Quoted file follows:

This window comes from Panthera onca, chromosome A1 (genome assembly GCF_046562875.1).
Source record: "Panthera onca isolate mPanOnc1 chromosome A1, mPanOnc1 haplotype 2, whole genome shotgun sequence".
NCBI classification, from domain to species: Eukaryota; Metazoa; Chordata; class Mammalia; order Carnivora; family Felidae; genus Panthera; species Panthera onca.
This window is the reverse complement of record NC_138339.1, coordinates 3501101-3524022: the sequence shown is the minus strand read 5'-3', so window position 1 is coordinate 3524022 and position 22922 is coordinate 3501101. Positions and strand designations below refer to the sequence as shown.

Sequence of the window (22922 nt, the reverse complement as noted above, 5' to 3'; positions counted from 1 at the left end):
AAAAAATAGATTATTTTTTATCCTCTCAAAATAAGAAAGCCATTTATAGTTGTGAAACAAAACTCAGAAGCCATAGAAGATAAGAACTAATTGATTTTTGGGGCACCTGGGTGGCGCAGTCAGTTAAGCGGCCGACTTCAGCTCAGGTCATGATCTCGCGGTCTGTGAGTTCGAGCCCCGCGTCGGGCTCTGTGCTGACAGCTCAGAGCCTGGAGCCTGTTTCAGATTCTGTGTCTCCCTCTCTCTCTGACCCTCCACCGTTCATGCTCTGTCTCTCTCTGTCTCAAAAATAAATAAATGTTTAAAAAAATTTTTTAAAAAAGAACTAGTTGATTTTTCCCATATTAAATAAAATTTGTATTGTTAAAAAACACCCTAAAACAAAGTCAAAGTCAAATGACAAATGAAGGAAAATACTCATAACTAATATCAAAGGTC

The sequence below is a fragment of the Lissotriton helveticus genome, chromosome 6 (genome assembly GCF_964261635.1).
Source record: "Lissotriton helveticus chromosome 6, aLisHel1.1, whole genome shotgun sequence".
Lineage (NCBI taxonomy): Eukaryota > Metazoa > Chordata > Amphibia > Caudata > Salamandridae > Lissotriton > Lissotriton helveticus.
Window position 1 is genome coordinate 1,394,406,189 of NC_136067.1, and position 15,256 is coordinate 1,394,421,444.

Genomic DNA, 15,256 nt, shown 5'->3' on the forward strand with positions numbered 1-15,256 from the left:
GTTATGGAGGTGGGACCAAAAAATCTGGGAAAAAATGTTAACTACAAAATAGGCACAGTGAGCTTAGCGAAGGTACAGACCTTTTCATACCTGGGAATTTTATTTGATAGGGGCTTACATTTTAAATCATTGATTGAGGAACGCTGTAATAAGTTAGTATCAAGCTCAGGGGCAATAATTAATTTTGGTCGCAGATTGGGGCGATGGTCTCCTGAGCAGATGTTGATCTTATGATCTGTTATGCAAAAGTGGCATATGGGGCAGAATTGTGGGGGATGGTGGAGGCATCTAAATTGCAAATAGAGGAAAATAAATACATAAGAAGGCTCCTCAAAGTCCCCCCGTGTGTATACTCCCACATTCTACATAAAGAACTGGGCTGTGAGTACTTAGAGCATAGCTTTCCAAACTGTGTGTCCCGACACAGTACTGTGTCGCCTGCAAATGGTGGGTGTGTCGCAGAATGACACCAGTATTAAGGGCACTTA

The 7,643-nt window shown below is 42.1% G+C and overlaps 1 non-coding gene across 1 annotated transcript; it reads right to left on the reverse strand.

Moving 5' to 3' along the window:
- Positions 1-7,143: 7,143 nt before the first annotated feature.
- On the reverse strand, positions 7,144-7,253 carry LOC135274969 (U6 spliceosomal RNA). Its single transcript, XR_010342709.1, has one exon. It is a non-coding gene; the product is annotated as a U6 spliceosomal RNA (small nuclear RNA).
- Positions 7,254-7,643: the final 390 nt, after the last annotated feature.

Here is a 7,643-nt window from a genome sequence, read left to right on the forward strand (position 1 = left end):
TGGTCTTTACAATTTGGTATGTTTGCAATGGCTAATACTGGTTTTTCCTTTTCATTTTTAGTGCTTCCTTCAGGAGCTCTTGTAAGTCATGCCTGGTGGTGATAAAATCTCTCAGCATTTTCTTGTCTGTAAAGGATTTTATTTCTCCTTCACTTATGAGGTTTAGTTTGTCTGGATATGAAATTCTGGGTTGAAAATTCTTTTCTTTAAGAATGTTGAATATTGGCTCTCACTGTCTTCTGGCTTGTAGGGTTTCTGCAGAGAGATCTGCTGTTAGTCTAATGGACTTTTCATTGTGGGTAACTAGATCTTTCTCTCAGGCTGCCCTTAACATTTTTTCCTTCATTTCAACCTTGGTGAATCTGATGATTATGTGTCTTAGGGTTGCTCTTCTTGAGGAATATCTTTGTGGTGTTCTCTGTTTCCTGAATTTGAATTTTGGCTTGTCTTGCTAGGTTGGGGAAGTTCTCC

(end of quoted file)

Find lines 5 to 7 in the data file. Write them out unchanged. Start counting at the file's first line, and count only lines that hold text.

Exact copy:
Sequence of the window (22922 nt, the reverse complement as noted above, 5' to 3'; positions counted from 1 at the left end):
AAAAAATAGATTATTTTTTATCCTCTCAAAATAAGAAAGCCATTTATAGTTGTGAAACAAAACTCAGAAGCCATAGAAGATAAGAACTAATTGATTTTTGGGGCACCTGGGTGGCGCAGTCAGTTAAGCGGCCGACTTCAGCTCAGGTCATGATCTCGCGGTCTGTGAGTTCGAGCCCCGCGTCGGGCTCTGTGCTGACAGCTCAGAGCCTGGAGCCTGTTTCAGATTCTGTGTCTCCCTCTCTCTCTGACCCTCCACCGTTCATGCTCTGTCTCTCTCTGTCTCAAAAATAAATAAATGTTTAAAAAAATTTTTTAAAAAAGAACTAGTTGATTTTTCCCATATTAAATAAAATTTGTATTGTTAAAAAACACCCTAAAACAAAGTCAAAGTCAAATGACAAATGAAGGAAAATACTCATAACTAATATCAAAGGTC

The sequence below is a fragment of the Lissotriton helveticus genome, chromosome 6 (genome assembly GCF_964261635.1).